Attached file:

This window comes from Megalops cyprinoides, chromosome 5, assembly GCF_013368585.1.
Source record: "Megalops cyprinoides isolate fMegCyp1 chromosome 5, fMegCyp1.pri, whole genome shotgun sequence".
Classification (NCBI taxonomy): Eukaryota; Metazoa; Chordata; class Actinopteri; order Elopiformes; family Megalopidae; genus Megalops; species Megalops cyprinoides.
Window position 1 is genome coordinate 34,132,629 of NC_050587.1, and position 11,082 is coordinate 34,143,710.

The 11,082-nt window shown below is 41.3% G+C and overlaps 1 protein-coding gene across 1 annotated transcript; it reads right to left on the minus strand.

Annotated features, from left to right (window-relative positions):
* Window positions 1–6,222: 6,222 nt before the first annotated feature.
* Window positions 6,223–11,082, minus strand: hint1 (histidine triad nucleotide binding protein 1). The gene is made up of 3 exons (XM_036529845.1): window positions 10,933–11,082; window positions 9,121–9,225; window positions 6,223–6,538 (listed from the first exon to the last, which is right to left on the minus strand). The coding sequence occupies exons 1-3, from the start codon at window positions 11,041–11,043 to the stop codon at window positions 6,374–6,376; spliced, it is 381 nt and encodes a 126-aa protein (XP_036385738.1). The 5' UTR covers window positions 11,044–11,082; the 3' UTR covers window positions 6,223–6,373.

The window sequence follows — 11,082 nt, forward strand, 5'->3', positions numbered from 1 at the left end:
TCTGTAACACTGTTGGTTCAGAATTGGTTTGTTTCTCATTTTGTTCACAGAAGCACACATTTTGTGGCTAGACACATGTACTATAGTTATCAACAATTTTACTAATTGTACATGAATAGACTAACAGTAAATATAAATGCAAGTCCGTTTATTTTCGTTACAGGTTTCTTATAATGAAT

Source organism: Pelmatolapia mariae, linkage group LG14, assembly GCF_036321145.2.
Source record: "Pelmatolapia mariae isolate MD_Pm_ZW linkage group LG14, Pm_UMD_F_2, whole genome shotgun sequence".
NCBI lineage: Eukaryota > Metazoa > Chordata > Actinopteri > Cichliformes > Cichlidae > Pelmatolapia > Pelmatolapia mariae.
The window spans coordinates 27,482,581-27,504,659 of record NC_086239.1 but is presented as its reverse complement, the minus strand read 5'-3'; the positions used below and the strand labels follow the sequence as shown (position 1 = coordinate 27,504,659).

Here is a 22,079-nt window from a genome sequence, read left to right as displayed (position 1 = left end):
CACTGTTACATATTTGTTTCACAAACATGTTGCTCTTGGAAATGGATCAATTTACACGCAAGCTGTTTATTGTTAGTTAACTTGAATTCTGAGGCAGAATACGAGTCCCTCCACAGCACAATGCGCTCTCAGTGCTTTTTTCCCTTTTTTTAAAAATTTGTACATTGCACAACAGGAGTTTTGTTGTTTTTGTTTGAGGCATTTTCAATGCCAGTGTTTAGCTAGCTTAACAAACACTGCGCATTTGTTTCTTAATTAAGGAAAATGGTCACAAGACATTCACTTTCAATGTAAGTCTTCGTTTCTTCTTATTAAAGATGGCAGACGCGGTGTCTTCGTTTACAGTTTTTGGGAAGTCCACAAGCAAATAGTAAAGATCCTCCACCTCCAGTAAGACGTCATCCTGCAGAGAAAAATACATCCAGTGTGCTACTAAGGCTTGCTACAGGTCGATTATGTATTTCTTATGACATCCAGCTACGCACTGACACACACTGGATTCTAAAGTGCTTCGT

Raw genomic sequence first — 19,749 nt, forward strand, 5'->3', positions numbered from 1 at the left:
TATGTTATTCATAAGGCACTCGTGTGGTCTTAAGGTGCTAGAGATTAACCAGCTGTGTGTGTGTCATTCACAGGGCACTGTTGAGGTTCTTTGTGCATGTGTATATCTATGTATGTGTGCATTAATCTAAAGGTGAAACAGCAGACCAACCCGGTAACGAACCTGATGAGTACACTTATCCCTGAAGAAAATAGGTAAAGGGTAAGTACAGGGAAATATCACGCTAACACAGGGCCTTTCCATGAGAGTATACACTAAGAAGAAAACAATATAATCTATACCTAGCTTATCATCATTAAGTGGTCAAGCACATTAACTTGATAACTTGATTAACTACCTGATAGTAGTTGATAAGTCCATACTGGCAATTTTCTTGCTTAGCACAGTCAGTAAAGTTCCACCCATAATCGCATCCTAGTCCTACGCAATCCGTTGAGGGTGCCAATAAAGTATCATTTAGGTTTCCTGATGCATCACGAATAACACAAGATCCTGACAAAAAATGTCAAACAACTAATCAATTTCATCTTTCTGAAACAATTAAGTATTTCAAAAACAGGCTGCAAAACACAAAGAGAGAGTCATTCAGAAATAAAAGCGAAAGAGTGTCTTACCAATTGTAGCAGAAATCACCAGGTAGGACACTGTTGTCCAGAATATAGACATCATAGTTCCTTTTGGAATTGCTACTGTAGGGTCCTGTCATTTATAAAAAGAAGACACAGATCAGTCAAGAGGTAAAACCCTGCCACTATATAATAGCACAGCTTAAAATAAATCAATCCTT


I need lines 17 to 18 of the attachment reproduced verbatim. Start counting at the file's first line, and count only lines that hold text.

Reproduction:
Raw genomic sequence first — 19,749 nt, forward strand, 5'->3', positions numbered from 1 at the left:
TATGTTATTCATAAGGCACTCGTGTGGTCTTAAGGTGCTAGAGATTAACCAGCTGTGTGTGTGTCATTCACAGGGCACTGTTGAGGTTCTTTGTGCATGTGTATATCTATGTATGTGTGCATTAATCTAAAGGTGAAACAGCAGACCAACCCGGTAACGAACCTGATGAGTACACTTATCCCTGAAGAAAATAGGTAAAGGGTAAGTACAGGGAAATATCACGCTAACACAGGGCCTTTCCATGAGAGTATACACTAAGAAGAAAACAATATAATCTATACCTAGCTTATCATCATTAAGTGGTCAAGCACATTAACTTGATAACTTGATTAACTACCTGATAGTAGTTGATAAGTCCATACTGGCAATTTTCTTGCTTAGCACAGTCAGTAAAGTTCCACCCATAATCGCATCCTAGTCCTACGCAATCCGTTGAGGGTGCCAATAAAGTATCATTTAGGTTTCCTGATGCATCACGAATAACACAAGATCCTGACAAAAAATGTCAAACAACTAATCAATTTCATCTTTCTGAAACAATTAAGTATTTCAAAAACAGGCTGCAAAACACAAAGAGAGAGTCATTCAGAAATAAAAGCGAAAGAGTGTCTTACCAATTGTAGCAGAAATCACCAGGTAGGACACTGTTGTCCAGAATATAGACATCATAGTTCCTTTTGGAATTGCTACTGTAGGGTCCTGTCATTTATAAAAAGAAGACACAGATCAGTCAAGAGGTAAAACCCTGCCACTATATAATAGCACAGCTTAAAATAAATCAATCCTT